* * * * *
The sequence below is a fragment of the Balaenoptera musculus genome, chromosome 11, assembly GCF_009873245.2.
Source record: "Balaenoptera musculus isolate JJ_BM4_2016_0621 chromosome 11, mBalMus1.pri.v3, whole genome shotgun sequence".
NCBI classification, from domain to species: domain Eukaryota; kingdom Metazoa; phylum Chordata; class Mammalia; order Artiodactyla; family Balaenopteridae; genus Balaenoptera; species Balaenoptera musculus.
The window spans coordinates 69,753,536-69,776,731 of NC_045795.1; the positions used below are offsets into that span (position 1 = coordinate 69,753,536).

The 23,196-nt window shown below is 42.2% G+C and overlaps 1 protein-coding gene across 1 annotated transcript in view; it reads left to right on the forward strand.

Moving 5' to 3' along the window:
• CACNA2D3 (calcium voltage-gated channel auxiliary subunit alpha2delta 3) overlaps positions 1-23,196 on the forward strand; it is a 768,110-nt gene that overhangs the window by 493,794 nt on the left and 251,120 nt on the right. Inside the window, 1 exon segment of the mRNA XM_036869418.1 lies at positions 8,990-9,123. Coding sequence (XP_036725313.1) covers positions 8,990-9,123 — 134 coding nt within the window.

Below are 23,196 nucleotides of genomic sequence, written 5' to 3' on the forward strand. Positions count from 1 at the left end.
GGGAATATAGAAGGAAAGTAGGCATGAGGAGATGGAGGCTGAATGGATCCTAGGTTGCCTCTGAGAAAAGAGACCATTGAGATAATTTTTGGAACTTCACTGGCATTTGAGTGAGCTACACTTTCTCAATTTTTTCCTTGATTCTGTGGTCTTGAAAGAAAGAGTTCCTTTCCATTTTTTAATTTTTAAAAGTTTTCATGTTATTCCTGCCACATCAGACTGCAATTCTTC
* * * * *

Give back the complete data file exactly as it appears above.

The sequence below is a fragment of the Balaenoptera musculus genome, chromosome 11, assembly GCF_009873245.2.
Source record: "Balaenoptera musculus isolate JJ_BM4_2016_0621 chromosome 11, mBalMus1.pri.v3, whole genome shotgun sequence".
NCBI classification, from domain to species: domain Eukaryota; kingdom Metazoa; phylum Chordata; class Mammalia; order Artiodactyla; family Balaenopteridae; genus Balaenoptera; species Balaenoptera musculus.
The window spans coordinates 69,753,536-69,776,731 of NC_045795.1; the positions used below are offsets into that span (position 1 = coordinate 69,753,536).

The 23,196-nt window shown below is 42.2% G+C and overlaps 1 protein-coding gene across 1 annotated transcript in view; it reads left to right on the forward strand.

Moving 5' to 3' along the window:
• CACNA2D3 (calcium voltage-gated channel auxiliary subunit alpha2delta 3) overlaps positions 1-23,196 on the forward strand; it is a 768,110-nt gene that overhangs the window by 493,794 nt on the left and 251,120 nt on the right. Inside the window, 1 exon segment of the mRNA XM_036869418.1 lies at positions 8,990-9,123. Coding sequence (XP_036725313.1) covers positions 8,990-9,123 — 134 coding nt within the window.

Below are 23,196 nucleotides of genomic sequence, written 5' to 3' on the forward strand. Positions count from 1 at the left end.
GGGAATATAGAAGGAAAGTAGGCATGAGGAGATGGAGGCTGAATGGATCCTAGGTTGCCTCTGAGAAAAGAGACCATTGAGATAATTTTTGGAACTTCACTGGCATTTGAGTGAGCTACACTTTCTCAATTTTTTCCTTGATTCTGTGGTCTTGAAAGAAAGAGTTCCTTTCCATTTTTTAATTTTTAAAAGTTTTCATGTTATTCCTGCCACATCAGACTGCAATTCTTC